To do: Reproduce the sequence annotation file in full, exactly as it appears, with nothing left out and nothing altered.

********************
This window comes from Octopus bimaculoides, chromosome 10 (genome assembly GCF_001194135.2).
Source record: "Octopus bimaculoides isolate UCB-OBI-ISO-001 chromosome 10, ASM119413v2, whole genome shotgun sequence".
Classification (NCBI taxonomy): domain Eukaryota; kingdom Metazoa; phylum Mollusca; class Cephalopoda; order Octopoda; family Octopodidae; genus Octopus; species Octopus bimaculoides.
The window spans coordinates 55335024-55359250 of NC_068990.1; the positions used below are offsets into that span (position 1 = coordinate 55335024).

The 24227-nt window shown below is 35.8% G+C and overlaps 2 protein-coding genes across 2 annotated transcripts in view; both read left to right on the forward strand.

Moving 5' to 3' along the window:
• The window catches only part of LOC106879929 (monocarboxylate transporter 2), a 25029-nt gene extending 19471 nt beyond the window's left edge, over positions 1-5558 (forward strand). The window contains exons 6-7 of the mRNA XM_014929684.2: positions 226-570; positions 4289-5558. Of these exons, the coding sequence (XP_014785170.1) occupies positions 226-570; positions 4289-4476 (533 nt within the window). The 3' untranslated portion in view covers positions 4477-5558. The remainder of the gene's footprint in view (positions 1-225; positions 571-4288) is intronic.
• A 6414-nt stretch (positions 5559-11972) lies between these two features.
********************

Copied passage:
This window comes from Octopus bimaculoides, chromosome 10 (genome assembly GCF_001194135.2).
Source record: "Octopus bimaculoides isolate UCB-OBI-ISO-001 chromosome 10, ASM119413v2, whole genome shotgun sequence".
Classification (NCBI taxonomy): domain Eukaryota; kingdom Metazoa; phylum Mollusca; class Cephalopoda; order Octopoda; family Octopodidae; genus Octopus; species Octopus bimaculoides.
The window spans coordinates 55335024-55359250 of NC_068990.1; the positions used below are offsets into that span (position 1 = coordinate 55335024).

The 24227-nt window shown below is 35.8% G+C and overlaps 2 protein-coding genes across 2 annotated transcripts in view; both read left to right on the forward strand.

Moving 5' to 3' along the window:
• The window catches only part of LOC106879929 (monocarboxylate transporter 2), a 25029-nt gene extending 19471 nt beyond the window's left edge, over positions 1-5558 (forward strand). The window contains exons 6-7 of the mRNA XM_014929684.2: positions 226-570; positions 4289-5558. Of these exons, the coding sequence (XP_014785170.1) occupies positions 226-570; positions 4289-4476 (533 nt within the window). The 3' untranslated portion in view covers positions 4477-5558. The remainder of the gene's footprint in view (positions 1-225; positions 571-4288) is intronic.
• A 6414-nt stretch (positions 5559-11972) lies between these two features.